ColorMatrix. I did this so that I can use gamma correction to draw lighter (1.8 gamma) and darker (0.7 gamma) versions of the image using gamma correction. Change
PulseGammaMax if these look too light or dark.
This is how it works.
AquaButton starts a timer to invalidate itself every 70 milliseconds (
PulseInterval). On each timer tick,
AquaButton uses gamma correction to draw itself progressively lighter or darker, with almost seamless transitions. My first attempt looked more like blinking than pulsing -- the button bounced almost immediately from light to dark. So I added logic to slow the lighting change as it approaches min or max gamma. If you're not happy with the way it looks, tune the
PulseGammaShiftReduction constants. Here is the gamma shift logic from
if ((gamma - Button.PulseGammaMin < Button.PulseGammaReductionThreshold ) ||
(Button.PulseGammaMax - gamma < Button.PulseGammaReductionThreshold ))
gamma += gammaShift * Button.PulseGammaShiftReduction;
gamma += gammaShift;
if ( gamma <= Button.PulseGammaMin || gamma >= Button.PulseGammaMax )
gammaShift = -gammaShift;
Now all we have to do is update the
ImageAttributes with the new gamma value and repaint the button. In Aqua, only the default button pulses, so I just need to update
iaDefault.SetGamma( gamma, ColorAdjustType.Bitmap );
Supporting Visual Design
AquaButton exposes several properties to support the Visual Studio designer:
Pulse - determines whether an
AquaButton pulses when it is the default button.
SizeToLabel - determines whether
AquaButton automatically sets its width based on its label. Set this to
true, then set the
button label. The
AquaButton will automatically size itself at design time.
AquaButton also shadows several properties from
AquaButtons have a fixed height, so it doesn't make sense to allow you to set
Size (which includes
Height) in the Visual Studio property grid. For lack of a better solution, I hid this property from the Visual Studio property grid using a custom designer (see below).
AquaButtons don't reveal their
Size property, so you need another way to see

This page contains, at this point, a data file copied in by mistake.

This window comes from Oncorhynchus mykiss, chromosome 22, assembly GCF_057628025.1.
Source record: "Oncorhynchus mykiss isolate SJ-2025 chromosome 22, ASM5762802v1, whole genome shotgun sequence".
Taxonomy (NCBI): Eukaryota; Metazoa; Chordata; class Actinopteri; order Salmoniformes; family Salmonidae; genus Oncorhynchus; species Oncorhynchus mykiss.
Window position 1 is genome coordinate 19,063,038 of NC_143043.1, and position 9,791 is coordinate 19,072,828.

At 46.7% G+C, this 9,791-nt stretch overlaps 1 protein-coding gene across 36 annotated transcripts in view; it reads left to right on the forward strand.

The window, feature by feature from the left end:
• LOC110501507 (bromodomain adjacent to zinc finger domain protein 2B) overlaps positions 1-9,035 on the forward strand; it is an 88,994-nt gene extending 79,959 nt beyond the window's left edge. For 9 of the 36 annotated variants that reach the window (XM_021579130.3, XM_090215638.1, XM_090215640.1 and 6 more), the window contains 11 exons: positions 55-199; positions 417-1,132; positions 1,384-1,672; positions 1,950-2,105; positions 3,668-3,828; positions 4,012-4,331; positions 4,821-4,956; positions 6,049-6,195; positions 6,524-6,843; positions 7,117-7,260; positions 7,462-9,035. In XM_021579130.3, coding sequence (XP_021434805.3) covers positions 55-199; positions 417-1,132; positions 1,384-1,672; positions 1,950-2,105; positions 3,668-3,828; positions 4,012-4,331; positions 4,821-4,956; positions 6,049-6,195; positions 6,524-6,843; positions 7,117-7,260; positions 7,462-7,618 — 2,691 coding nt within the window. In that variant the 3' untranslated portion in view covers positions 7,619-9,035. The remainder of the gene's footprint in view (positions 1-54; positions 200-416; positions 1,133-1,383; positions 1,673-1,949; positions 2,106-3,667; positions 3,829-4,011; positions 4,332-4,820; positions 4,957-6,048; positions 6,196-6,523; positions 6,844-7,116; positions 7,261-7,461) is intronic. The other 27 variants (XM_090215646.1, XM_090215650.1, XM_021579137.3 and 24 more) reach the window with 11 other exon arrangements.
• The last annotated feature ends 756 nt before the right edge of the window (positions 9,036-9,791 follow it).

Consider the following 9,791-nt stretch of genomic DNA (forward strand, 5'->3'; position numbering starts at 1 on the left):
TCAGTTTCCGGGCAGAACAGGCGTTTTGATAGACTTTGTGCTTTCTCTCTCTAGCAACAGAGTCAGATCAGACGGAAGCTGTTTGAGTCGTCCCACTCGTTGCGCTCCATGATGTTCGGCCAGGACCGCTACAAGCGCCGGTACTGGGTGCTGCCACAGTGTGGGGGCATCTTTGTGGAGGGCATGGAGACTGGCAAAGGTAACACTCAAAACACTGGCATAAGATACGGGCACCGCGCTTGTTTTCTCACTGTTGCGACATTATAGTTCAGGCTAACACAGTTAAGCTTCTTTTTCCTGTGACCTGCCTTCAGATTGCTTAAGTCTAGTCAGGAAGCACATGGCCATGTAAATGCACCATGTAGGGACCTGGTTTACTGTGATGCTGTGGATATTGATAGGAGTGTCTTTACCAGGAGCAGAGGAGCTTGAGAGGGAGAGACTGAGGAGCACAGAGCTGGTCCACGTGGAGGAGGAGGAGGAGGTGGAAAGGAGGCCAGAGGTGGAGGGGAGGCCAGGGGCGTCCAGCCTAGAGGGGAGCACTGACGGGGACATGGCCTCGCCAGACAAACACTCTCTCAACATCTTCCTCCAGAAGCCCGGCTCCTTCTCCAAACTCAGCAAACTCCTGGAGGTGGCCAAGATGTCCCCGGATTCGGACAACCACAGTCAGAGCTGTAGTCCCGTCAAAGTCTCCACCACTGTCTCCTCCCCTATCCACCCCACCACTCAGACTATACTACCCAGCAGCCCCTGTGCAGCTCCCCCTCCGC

Height. I shadowed
Control.Height and made it browsable and read only in the property grid.
Width - As with
Height, I shadowed this property and made it browsable in the property grid. You decide whether to set
width explicitly, or use
SizeToLabel to automatically size the button.
I also wrote a custom designer,
Wildgrape.Aqua.Controls.ButtonDesigner, to filter out properties that don't make sense for
TextAlign. I did this to simplify visual design, but I did not bother to shadow them to prevent callers from setting them in code.
I've already mentioned a few ways to customize
AquaButton. If you're looking for a learning project, here are a few ideas.
AquaButton looks like an
Aqua button, but behaves differently when it comes to selection. You could extend
AquaButton to implement these missing behaviors to make
AquaButton more faithful to the
Aqua look and feel:
Aqua buttons are not in the tab order, but
AquaButton leaves that decision to you.
Aqua buttons do not receive focus, so the default button is always the default button, and pulses even when another control has focus.
AquaButton inherits .NET button selection behavior, which means you can make another button the default button simply by tabbing or mousing to it.
Or you could go the other way and make
AquaButton behave more like .NET Windows Forms buttons:
- Add focus hints
- Make the selected button pulse (even if it isn't the default button)
- Allow users to set the button's height (one reader has suggested a solution -- see the feedback for this article)
I'm interested to see how you extend
AquaButton. I would be happy to post your enhancements here and give you credit.
- CodeProject, www.codeproject.com
- GotDotNet, www.gotdotnet.com
- Microsoft .NET Windows Forms news groups, microsoft.public.dotnet.windowsforms and microsoft.public.dotnet.windowsforms.controls
- Microsoft Developer Network, msdn.microsoft.com
- Apple Computer, Aqua, www.apple.com/macosx/technologies/aqua.html
- Apple Computer, Aqua Human Interface Guidelines, developer.apple.com/techpubs/macosx/Essentials/AquaHIGuidelines/
- Charles Petzold, Programming Microsoft Windows with C#, Microsoft Press, 2002
- Richard L. Weeks, .NET Windows Forms Custom Controls, SAMS Publishing, 2002
- Ted Faison, Component-Based Development with Visual C#, M&T Books, 2002
- Andrew Troelsen, C# and the .NET Platform, Apress, 2001
AquaButton is an independent creation and has not been authorized, sponsored, or otherwise approved by Apple Computer, Inc. Aqua is a trademark of Apple Computer, Inc.
- September 12, 2002 - Readers pointed out that the button wasn't forwarding
Click events to the form. The problem was that I was doing too much in the mouse tracking code, and not giving the base class a chance to process events. After experimenting with
Button events, I rewrote the mouse tracking logic and made it much simpler.